Slide 13 - The Psychodynamic Approach to Anxiety: Attachment Theories Bowlby disturbances in parent-child bond leads to “anxious attachment” and a vulnerability to anxiety disorders later in life
Slide 14 - The Behavioural Approach to Anxiety Mowrer (1948) Avoidance learning 1) classical (respondent) conditioning 2) negative reinforcement
Slide 15 - The Behavioural Approach to Anxiety Barlow (1988) Anxiety Sensitivity or “Fear of Fear”
Slide 16 - The Behavioural Approach to Anxiety Treatment: systematic desensitization exposure flooding
Slide 17 - The Biological Approach to Anxiety Genetic Component family and twin studies suggest a genetic component in most anxiety disorders panic disorder shows the strongest genetic component and generalized anxiety disorder the least
Slide 18 - The Biological Approach to Anxiety “Suffocation false alarm hypothesis” of panic disorder serotonin and basal ganglia abnormalities in OCD hormonal theory of PTSD State-dependent learning
Slide 19 - The Cognitive Approach to Anxiety Individuals misperceive and misinterpret internal and external stimuli
Slide 20 - Cognitive Appraisal Stimulus--->Appraisal---> Response evaluation of stimulus based on memories, beliefs, and expectations
Slide 21 - Information Processing Schema how we understand the information we take in from the environment Selective Attention what information we take in
Slide 22 - Cognitive Approach to Panic Disorder Catastrophic interpretations of bodily sensations Feeling of control Some Problems: panic attacks during sleep why do catastrophic interpretations develop
Slide 23 - Anxiety and Selective Attention
Slide 24 - Bodybags Nam Firefight Landmine Explosion Airlift
Slide 25 - Several cognitive models of anxiety suggest that attentional biases to threat cues cause and maintain anxiety disorders. Empirical findings: Lavy and van den Hout (1993), individuals with spider phobia show an attentional bias to spiders Ehlers and Breuer (1995), individuals with panic disorder show an attentional bias towards unpleasant body cues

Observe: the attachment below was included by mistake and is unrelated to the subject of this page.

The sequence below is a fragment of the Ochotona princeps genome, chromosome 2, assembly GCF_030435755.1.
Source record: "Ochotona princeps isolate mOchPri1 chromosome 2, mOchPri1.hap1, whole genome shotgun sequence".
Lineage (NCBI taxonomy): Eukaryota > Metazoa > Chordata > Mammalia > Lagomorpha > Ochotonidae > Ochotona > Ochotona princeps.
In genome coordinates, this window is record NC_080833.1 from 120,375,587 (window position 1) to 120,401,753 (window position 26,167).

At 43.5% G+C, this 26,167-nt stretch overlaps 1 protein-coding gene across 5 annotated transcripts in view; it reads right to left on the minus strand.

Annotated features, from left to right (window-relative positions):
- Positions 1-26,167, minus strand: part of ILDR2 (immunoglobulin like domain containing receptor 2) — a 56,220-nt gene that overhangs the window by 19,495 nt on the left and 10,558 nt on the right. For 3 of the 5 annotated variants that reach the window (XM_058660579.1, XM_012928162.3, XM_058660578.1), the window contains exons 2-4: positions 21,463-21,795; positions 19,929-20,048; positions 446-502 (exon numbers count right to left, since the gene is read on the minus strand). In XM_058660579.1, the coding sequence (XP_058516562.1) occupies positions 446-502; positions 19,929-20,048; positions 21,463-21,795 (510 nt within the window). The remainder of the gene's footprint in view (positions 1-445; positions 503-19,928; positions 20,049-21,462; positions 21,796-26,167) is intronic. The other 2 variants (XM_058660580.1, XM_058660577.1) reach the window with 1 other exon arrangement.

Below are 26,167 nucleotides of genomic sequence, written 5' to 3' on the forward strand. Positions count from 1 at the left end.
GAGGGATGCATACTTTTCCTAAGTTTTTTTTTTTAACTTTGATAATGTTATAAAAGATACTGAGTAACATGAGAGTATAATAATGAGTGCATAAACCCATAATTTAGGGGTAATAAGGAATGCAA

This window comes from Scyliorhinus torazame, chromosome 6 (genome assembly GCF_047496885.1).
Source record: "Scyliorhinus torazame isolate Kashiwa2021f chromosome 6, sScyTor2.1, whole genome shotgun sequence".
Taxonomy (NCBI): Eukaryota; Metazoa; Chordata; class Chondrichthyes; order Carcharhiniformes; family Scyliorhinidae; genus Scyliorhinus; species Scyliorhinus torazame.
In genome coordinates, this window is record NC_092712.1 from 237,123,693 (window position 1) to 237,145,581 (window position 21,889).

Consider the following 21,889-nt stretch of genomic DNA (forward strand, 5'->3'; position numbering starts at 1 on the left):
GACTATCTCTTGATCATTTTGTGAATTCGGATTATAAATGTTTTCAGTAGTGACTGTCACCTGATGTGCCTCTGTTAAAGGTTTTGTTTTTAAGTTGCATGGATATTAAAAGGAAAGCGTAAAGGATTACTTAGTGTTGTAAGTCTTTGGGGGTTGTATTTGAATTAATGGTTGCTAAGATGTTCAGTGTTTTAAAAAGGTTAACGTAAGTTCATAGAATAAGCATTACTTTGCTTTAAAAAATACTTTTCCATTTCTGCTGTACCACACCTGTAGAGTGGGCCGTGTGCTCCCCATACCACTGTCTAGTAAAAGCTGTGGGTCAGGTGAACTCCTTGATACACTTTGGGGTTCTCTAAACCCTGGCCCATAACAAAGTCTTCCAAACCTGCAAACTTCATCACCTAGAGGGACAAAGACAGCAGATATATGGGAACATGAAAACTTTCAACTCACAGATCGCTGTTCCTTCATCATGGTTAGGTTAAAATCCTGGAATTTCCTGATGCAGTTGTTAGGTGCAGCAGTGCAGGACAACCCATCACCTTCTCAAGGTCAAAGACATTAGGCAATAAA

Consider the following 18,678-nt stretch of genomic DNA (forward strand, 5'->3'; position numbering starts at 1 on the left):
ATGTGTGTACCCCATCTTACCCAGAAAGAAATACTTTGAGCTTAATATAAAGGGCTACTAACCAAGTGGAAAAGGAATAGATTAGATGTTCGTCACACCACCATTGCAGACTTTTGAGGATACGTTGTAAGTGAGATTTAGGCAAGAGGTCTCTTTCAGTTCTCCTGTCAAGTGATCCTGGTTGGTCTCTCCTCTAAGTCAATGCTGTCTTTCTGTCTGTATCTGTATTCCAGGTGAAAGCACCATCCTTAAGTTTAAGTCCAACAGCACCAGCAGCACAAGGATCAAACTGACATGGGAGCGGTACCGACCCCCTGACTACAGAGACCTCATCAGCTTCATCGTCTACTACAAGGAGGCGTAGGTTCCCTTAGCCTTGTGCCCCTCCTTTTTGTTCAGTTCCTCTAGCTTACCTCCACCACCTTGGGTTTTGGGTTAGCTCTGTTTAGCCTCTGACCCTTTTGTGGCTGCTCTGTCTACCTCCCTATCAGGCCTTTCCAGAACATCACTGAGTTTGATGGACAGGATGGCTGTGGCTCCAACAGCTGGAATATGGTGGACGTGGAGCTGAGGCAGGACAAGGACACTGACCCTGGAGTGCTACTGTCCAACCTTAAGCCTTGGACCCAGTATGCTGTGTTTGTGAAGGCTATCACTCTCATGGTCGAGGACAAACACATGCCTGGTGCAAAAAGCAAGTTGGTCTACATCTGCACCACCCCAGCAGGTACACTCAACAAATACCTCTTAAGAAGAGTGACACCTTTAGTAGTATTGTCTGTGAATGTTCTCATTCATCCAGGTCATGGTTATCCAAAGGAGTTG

Slide 26 - Attentional bias in Social Phobia
Slide 27 - Pair of Pictures: 500ms Fixation Cross: 1000ms F / E judgement Temporal sequence of events for each trial J + E Probe Display: until response
Slide 28 - Participants Two kinds of participants (high and low social anxiety) Participants were university students selected for high and low social anxiety (FNE, also measured trait anxiety)
Slide 29 - Experimental Conditions Two kinds of experimental conditions (threat and no threat) Threat: Half of the participants were told the experiment was an assessment of social skills and public speaking ability.
Slide 30 - Picture Displays Three kinds of picture displays (positive, negative and neutral face, each paired with a household object)
Slide 31 - Experimental Design Two kinds of participants (high and low social anxiety) Two kinds of experimental conditions (threat and no threat) Three kinds of faces (negative, neutral and positive) each displayed with a household object (clocks, chairs etc.)
Slide 32 - Bias Score Bias Score = RT to identify probe when the face and probe are in opposite positions RT to identify probe when the face and probe are in the same position -
Slide 33 - Pair of Pictures: 500ms Fixation Cross: 1000ms F / E judgement Temporal sequence of events for each trial J + E Probe Display: until response
Slide 34 - Results In the social threat condition, the high socially anxious participants avoided negative and positive faces, whereas the low socially anxious participants showed no bias.
Slide 35 - Discussion of Results Lavy and van den Hout (1993) found that spider phobics show an attentional bias towards pictures of spiders. Why are spider phobics and social phobics different?
Slide 36 - Discussion of Results How might this attentional bias (to avoid emotionally expressive faces) contribute to the maintenance of social phobia?
Slide 37 - Mansell, et al. (1999). Social anxiety and attention away from emotional faces. Cognition and Emotion, 13(6), 673-690.